Partial nephrectomy (nephron-sparing surgery)

Removing only the cancer and some surrounding healthy tissue—a procedure called a partial nephrectomy—is now considered the standard of care for the treatment of small renal cancers. The benefits of this approach are shorter hospitalization and recovery time and, importantly, kidney function is preserved, which is particularly valuable for patients who already have poor function or only one kidney. Preserving the affected kidney is also valuable in the event that the cancer should recur in the opposite (contralateral) kidney.

The benefits and safety of this approach have been repeatedly demonstrated in the treatment of patients with Stage T1a renal cancer, which is defined a cancer that is less than 4 centimeters in diameter.2,3

Partial nephrectomy also appears to be a viable treatment option for patients with Stage T1b cancers (which are 4-7 centimeters in diameter) if an adequate amount of normal tissue surrounding the cancer can be removed.4 Patients with these slightly larger stage I cancers who are treated with partial nephrectomy have been shown to live as long and experience a similar cancer-free duration as patients treated with radical nephrectomy.5

However, longer follow up aimed at confirming these findings are ongoing. For those patients with stage T1b cancer that is more centrally located or those with multiple tumors, radical nephrectomy may be a better option.

Laparoscopic surgery

Laparoscopic surgery is a technique that is less extensive and invasive than traditional, open surgery. During a laparoscopic surgery for renal cancer, the surgeon makes small, one-centimeter incisions in the abdomen and side. The surgeon then inserts a very small tube that holds a video camera, which creates a live picture of the inside of the patient’s body. This picture is continually displayed on a television screen, so that surgeons can perform the entire surgery by watching the screen.

Both radical nephrectomy and partial nephrectomy may be conducted using laparoscopy. In the case of a radical nephrectomy, the incision is enlarged to allow passage of the kidney. A small bulk of tissue is removed with a partial nephrectomy and the incision can remain small.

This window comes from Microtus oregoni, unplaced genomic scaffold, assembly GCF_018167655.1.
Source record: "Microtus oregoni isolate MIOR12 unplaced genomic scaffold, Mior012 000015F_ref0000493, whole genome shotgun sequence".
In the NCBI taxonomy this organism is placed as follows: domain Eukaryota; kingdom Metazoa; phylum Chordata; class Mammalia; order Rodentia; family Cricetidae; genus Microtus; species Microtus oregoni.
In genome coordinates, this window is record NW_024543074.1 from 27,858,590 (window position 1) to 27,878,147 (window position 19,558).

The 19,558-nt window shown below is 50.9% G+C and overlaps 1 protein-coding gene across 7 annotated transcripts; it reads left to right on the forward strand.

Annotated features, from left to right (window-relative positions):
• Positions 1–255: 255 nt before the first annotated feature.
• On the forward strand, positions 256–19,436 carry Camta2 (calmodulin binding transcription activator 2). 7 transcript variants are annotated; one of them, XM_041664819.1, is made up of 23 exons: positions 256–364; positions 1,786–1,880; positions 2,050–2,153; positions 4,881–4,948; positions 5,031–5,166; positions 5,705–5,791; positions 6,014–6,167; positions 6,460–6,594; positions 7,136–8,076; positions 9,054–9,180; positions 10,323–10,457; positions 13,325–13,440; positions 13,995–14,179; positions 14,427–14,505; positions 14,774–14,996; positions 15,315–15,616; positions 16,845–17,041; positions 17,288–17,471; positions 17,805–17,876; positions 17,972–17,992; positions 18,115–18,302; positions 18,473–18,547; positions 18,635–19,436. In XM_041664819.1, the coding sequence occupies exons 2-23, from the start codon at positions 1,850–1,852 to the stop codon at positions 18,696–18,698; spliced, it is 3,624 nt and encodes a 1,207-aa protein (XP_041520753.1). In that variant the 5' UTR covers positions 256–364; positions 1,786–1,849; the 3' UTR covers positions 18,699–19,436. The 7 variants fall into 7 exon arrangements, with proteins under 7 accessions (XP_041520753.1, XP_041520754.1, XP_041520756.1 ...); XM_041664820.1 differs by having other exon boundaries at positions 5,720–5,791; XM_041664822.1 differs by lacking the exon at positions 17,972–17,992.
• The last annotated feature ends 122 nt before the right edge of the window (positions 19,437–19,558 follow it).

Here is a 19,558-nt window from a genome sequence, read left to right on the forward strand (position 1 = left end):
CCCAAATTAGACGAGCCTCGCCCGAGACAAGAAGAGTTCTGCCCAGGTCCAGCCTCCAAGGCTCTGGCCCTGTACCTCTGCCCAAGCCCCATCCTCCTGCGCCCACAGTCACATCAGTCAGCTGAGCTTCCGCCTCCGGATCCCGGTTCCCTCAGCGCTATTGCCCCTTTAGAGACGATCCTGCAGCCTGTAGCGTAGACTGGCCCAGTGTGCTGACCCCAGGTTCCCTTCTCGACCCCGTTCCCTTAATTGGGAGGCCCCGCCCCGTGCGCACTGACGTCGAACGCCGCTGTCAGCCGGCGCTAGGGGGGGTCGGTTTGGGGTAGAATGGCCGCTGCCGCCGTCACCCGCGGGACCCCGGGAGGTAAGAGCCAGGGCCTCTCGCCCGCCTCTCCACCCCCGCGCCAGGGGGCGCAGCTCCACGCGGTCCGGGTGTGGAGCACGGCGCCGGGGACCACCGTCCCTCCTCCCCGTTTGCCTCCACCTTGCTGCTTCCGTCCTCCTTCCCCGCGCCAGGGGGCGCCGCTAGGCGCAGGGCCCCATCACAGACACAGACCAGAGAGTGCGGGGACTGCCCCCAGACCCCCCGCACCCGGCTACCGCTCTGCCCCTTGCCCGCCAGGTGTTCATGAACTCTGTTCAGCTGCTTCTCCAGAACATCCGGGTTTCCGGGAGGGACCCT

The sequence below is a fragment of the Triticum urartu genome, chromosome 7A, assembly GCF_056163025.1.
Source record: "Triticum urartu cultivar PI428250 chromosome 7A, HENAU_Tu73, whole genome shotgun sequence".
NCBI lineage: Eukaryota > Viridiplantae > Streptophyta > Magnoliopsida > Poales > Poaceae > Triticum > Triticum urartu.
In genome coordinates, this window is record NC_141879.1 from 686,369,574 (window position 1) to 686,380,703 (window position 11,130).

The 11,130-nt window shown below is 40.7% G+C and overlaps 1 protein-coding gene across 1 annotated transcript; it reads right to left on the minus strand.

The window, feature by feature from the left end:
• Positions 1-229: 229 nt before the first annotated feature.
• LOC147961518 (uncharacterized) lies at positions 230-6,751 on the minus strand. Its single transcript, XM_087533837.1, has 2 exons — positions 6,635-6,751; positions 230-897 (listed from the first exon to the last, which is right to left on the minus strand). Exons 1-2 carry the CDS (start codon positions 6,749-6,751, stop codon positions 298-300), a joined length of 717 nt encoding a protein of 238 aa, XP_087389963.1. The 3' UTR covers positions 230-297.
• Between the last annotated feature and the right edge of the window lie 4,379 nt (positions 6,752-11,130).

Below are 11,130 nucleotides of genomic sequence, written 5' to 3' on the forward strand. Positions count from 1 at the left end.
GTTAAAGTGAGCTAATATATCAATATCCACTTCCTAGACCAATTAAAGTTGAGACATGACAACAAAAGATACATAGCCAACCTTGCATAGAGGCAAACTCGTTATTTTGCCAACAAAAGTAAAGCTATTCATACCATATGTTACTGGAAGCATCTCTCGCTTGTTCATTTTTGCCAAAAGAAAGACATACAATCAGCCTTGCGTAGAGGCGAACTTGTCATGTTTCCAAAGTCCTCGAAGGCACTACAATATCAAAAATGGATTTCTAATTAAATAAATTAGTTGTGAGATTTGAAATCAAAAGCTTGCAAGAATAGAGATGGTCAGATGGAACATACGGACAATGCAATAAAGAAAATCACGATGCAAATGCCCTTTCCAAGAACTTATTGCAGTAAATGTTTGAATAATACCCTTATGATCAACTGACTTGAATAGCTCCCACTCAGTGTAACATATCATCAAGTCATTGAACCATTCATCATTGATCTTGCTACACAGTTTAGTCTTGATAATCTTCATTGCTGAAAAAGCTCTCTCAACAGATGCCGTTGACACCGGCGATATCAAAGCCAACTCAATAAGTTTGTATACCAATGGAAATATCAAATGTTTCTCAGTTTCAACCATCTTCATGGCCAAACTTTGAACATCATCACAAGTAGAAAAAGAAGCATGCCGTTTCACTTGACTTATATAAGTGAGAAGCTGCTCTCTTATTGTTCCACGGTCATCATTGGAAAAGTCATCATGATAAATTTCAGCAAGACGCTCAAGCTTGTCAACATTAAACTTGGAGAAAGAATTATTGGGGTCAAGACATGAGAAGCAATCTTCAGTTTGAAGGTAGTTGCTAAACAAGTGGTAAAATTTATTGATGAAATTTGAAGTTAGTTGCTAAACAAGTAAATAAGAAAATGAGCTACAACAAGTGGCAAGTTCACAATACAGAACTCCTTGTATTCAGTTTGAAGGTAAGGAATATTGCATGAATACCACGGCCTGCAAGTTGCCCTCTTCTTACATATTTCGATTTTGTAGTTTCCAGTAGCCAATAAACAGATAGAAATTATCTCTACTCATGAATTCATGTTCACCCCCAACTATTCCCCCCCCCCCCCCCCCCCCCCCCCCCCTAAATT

Laparoscopic radical nephrectomy has emerged as an alternative to open surgery in the management of smaller (less than 8 centimeters in diameter), localized renal cancers. Patients treated with the laparoscopic approach do not appear to be at greater risk for cancer recurrence 5-10 years after treatment compared to patients treated open radical nephrectomy. The two approaches have also been shown to result in similar survival.6 However, patients who are candidates for laparoscopic radical nephrectomy would also do well with partial nephrectomy. The advantages of laparoscopic radical nephrectomy (shorter hospital stay and faster recovery) must be balanced with the advantage of partial nephrectomy, which is better long-term renal function.6,7,8,9,10,11,12

Laparoscopic partial nephrectomy appears to provide outcomes comparable to conventional open partial nephrectomy. Results of a clinical trial involving 100 patients with an average cancer size of 3.1 cm who underwent laparoscopic surgery showed that all patients survived three and one-half years or more after treatment without evidence of cancer recurrence.8 Laparoscopic partial nephrectomy is a specialized technique and should only be conducted by a surgeon who is experienced in this procedure.